Of course, the headlining loyalty news in 2016 was Marriott’s acquisition of Starwood and the wariness of Starwood Preferred Guest members fearful of losing benefits. Marriott has taken steps to assuage SPG members and recently named David Flueck, a 13-year Starwood veteran to serve as the combined company’s senior vice president of loyalty, overseeing all three loyalty programs – Marriott Rewards, SPG and The Ritz-Carlton Rewards – with a mandate to integrate them. (For now the programs remain separate but may be linked and status in one can be extended to the others.)
On March 1, Hyatt took its own leap into loyalty’s future with the launch of World of Hyatt (replacing the venerable Hyatt Gold Passport) and the touchy-feely advertising campaign tagline “For a World of Understanding.” Shot on location in Thailand, Morocco and Spain, the campaign shows a series of travel vignettes over the Burt Bacharach classic, “What the World Needs Now Is Love.”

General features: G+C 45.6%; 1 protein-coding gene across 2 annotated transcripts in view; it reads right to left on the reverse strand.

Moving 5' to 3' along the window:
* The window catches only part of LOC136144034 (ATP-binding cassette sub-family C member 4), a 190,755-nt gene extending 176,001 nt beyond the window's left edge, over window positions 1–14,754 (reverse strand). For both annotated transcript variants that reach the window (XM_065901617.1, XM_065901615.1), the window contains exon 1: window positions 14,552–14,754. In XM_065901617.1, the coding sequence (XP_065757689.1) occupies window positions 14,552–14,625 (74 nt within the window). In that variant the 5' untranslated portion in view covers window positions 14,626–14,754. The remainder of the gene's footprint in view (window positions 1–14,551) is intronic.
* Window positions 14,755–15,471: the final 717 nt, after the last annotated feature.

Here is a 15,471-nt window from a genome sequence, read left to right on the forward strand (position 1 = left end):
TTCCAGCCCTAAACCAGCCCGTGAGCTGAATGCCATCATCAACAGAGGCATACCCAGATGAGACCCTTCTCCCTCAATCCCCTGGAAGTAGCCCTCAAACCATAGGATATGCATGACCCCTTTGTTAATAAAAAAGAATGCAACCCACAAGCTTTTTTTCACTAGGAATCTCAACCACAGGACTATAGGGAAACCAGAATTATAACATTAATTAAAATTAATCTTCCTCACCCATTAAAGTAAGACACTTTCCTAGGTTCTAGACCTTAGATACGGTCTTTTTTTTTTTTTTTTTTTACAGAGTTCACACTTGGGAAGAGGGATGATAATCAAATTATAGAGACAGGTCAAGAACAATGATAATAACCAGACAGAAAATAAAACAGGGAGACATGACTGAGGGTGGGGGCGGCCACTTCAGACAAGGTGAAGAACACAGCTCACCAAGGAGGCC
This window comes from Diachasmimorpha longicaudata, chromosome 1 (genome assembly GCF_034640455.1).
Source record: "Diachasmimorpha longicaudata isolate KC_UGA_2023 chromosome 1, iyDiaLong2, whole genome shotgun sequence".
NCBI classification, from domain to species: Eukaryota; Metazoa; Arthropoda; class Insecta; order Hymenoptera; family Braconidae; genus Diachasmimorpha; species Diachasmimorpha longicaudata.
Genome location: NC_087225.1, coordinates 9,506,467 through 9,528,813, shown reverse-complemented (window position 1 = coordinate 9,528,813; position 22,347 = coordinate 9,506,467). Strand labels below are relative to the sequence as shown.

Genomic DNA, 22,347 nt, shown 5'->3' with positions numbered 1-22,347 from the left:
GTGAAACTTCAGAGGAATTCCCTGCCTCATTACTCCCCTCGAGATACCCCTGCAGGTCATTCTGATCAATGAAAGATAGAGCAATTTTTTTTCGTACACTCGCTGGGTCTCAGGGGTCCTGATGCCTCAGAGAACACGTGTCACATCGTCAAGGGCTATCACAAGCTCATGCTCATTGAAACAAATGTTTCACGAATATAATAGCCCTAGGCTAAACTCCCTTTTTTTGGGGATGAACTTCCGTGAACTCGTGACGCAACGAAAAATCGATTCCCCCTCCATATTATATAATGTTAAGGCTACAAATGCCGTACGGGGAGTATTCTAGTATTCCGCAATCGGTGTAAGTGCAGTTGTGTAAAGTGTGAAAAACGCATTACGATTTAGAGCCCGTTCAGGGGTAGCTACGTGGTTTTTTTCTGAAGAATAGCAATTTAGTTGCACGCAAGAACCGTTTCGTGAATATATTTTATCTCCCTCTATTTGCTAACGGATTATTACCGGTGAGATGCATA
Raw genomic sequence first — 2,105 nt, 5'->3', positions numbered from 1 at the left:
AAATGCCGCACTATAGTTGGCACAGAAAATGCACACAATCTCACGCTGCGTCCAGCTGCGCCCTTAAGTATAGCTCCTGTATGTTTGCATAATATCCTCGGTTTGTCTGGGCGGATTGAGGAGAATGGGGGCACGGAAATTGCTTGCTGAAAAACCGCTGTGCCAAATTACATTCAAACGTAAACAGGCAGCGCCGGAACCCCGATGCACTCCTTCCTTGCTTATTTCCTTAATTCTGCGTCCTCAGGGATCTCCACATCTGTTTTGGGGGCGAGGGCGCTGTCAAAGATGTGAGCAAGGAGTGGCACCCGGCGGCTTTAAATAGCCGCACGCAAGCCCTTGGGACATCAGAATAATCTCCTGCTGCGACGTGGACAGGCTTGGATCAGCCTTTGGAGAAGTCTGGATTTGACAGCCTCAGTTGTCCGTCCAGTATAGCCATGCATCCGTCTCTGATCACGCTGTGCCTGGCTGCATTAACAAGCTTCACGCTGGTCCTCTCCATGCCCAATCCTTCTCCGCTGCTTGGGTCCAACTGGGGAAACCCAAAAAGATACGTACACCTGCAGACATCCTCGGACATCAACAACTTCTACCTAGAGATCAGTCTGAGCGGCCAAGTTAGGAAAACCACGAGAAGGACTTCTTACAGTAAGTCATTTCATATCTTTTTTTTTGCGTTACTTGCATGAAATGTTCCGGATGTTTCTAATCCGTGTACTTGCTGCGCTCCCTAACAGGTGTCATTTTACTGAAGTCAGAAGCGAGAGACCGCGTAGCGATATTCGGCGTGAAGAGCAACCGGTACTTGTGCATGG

That’s a long way from the old ‘Earn points – get a week in Hawaii.’
“A brand’s loyalty program should evolve as the needs and desires of members are always changing,” explains Liz Crisafi, head of portfolio marketing, loyalty and partnerships, The Americas, for IHG, operator of InterContinental, Holiday Inns and others brands. “With IHG Rewards Club, our vision for loyalty is to create truly connected relationships over transactions and personal experiences over points alone.”
As Dr. Lalia Rach said at a recent gathering of chief marketing officers organized by the Hospitality Sales & Marketing Association International, “It’s not about the customer being loyal to the brand; it’s about the brand being loyal to the customer.”